Here and there you hear that fashions are ephemeral. New ones drive the old ones out. But what is Ephemeral Marketing? Is it something like a new marketing strategy that drives old ones out? No, it’s not.
As per Oxford, Ephemeral means something that lasts for a very short time, exactly opposite of eternal. So Ephemeral Marketing means a strategy that lasts for a very short time? Again you got it wrong. Not your fault, the naming is bit confusing.
So What is Ephemeral Marketing?
Ephemeral Marketing aka Temporary Social Media is a strategy where the ad or content you want to show your customers or potential customers last for a very short time, even as short as 10 seconds. You share something, you set a deadline that is very short, and then the shared content is gone. That’s it. You must have used Snapchat, you share a picture of yours to your girlfriend, you set a timer, she sees it, and the picture is gone.
It’s good to have this feature when you’re sharing something that is private but how come the world made a marketing strategy out of it, not to mention that the world has named it also?
In today’s scenario where companies fight and invest hugely so that more and more people can see their products, how is it possible that there’s a successful marketing strategy where same companies are sharing something that lasts for few seconds, and they are happy with it? Quite confusing!!!
Why Does Ephemeral Marketing Work?
Have you ever been in a situation where you were shown a coupon code that’ll last only for a day? If yes, chances are that you would have rushed to the store and used it to buy something, even when you didn’t need it. Just by setting a timer, the store made you buy a product that you didn’t even want. If you had a 30% off coupon, and you bought something of $150; just to save $45, you ended up paying $105.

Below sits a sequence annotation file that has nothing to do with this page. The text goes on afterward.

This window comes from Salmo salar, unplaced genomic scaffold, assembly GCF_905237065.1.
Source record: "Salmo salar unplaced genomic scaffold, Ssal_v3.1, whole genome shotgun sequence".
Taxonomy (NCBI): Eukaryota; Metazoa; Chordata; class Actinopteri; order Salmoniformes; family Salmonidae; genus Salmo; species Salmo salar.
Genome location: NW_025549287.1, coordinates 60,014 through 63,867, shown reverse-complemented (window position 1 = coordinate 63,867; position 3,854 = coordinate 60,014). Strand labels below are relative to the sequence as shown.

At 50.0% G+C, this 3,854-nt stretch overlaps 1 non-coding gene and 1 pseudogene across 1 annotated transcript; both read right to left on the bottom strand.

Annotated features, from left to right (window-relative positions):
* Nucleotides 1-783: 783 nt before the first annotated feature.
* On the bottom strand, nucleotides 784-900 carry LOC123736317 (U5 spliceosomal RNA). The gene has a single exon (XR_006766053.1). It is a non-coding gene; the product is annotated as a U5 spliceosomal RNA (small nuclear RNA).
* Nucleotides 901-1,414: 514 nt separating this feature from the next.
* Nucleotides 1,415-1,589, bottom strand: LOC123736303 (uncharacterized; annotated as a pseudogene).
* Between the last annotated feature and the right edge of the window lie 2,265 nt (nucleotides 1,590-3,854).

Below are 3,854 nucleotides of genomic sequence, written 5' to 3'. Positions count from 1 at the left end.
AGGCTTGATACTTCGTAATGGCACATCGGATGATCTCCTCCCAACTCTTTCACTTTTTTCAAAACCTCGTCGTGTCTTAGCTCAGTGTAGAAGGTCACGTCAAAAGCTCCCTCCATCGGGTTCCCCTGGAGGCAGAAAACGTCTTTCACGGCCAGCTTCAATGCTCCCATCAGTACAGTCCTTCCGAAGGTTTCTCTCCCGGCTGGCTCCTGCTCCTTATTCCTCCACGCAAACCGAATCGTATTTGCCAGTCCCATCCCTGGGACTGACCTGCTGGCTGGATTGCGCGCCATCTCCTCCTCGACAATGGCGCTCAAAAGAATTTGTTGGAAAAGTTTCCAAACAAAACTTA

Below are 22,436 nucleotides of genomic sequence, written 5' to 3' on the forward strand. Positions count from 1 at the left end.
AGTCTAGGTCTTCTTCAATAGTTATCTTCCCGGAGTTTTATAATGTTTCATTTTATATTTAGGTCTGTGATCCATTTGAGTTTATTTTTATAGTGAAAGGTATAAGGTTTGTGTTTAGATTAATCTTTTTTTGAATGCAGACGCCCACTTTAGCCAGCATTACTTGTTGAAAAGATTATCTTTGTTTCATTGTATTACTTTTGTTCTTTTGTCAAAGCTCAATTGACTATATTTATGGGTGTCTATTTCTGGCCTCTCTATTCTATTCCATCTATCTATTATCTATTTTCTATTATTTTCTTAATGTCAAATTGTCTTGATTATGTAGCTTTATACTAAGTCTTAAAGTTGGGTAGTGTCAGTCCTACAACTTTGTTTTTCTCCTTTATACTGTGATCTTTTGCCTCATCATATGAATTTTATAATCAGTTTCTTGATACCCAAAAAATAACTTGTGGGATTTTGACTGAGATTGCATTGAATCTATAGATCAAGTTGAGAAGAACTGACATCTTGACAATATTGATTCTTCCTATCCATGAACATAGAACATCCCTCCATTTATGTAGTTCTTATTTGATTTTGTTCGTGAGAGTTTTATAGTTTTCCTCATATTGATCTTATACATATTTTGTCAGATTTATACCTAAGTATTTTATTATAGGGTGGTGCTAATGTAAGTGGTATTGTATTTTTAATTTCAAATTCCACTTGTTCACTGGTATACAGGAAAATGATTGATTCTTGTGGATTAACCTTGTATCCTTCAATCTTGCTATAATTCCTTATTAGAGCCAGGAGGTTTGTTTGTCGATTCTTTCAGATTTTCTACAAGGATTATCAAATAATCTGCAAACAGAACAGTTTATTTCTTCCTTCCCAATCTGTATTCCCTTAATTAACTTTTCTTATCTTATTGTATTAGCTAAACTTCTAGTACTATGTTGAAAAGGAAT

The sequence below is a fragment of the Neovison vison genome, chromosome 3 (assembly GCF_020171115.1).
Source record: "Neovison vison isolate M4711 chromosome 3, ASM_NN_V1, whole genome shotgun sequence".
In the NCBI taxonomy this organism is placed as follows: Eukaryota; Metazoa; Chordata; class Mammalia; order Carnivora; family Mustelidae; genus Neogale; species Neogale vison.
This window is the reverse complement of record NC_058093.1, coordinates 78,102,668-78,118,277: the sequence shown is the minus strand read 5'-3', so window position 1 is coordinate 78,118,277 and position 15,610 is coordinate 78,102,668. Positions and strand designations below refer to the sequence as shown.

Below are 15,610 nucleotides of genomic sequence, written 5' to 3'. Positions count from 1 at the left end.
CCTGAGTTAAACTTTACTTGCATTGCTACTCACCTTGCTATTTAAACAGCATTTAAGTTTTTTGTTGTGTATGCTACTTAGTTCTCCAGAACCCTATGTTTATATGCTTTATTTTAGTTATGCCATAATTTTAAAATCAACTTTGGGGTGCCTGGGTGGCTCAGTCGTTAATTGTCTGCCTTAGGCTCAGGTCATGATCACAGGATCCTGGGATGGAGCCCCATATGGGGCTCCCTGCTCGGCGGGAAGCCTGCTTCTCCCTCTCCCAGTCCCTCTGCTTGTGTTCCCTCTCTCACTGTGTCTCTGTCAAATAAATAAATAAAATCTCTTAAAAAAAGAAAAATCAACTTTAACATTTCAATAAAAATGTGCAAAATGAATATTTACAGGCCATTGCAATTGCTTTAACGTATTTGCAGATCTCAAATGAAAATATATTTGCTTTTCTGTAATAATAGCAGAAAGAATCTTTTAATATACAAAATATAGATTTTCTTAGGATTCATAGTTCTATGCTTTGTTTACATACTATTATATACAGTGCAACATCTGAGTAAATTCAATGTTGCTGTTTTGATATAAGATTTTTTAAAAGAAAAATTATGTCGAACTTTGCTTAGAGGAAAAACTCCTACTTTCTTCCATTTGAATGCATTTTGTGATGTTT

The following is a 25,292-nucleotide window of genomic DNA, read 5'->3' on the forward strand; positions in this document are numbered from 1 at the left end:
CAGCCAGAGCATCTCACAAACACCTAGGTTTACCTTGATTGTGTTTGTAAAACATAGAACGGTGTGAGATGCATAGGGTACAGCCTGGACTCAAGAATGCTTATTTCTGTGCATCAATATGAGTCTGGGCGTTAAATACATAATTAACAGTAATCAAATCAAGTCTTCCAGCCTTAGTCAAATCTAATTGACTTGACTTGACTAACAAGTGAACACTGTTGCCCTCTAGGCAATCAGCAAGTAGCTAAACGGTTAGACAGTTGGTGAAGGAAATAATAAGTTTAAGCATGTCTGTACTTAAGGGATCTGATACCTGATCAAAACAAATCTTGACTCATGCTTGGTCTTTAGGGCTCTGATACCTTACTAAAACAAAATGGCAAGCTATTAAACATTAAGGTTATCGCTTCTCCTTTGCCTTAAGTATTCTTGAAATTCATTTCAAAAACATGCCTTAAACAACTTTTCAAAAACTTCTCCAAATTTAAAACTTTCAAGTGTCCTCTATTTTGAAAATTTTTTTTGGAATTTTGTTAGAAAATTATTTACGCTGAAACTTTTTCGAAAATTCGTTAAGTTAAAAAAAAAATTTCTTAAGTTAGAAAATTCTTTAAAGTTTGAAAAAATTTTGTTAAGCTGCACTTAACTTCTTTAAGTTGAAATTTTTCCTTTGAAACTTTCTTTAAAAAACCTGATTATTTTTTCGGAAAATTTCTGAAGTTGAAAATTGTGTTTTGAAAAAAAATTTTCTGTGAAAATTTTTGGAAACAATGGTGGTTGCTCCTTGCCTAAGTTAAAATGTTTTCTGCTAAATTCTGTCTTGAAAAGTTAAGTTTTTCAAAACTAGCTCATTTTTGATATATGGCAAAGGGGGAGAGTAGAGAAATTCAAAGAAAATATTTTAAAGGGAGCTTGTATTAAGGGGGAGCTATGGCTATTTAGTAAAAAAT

So what’s the science behind this? Ephemeral Marketing runs on Cognitive Bias of Scarcity Heuristic. When time is scarce, people are prone to use heuristics in general. When time is perceived to be short, politicians can also exploit the scarcity heuristic.
The Bush administration used a variation of this theme in justifying the rush to war in Iraq: “time is running out for Saddam and unless we stop him now he will use his WMD against us”.
The Scarcity Rule is the sales tool that is most obvious to us when we see advertising terms including, “Sale ends June 30th”; “The First Hundred People Receive…”; “Limited Time Only”; “Offer Expires”. To summarize this paragraph up, they rush you and you end up making some irrational decisions.
How Does Ephemeral Marketing Work?
The most common tool where you can use this kind of strategy is Snapchat. You can share a photo of a discount code that’ll last only for 10 seconds. Lucky people will have what they need, and others will sit and wait. The good thing is that it has been successfully tested as well.
An NYC-based yogurt shop 16 Handles ran a promotion with Snapchat, whereby customers were asked to take a Snapchat image of them eating one of the company’s yogurts on site and then send it to the company’s Snapchat account. The company would automatically send a Snapchat image of a discount coupon back to each user’s account. The recipients wouldn’t know the exact discount amount. It might vary from 16%-100% unless they purchased the product, as the voucher would only be shown for 10 seconds. The campaign worked out pretty well for 16 Handles, and it had established more than 1400 new connections. Quite amazing, doesn’t it?
Acura is also aware of this strategy. In its snapchat account, it released a six seconds video of its NSX model to those first 100 people who added Acura to their Snapchat account.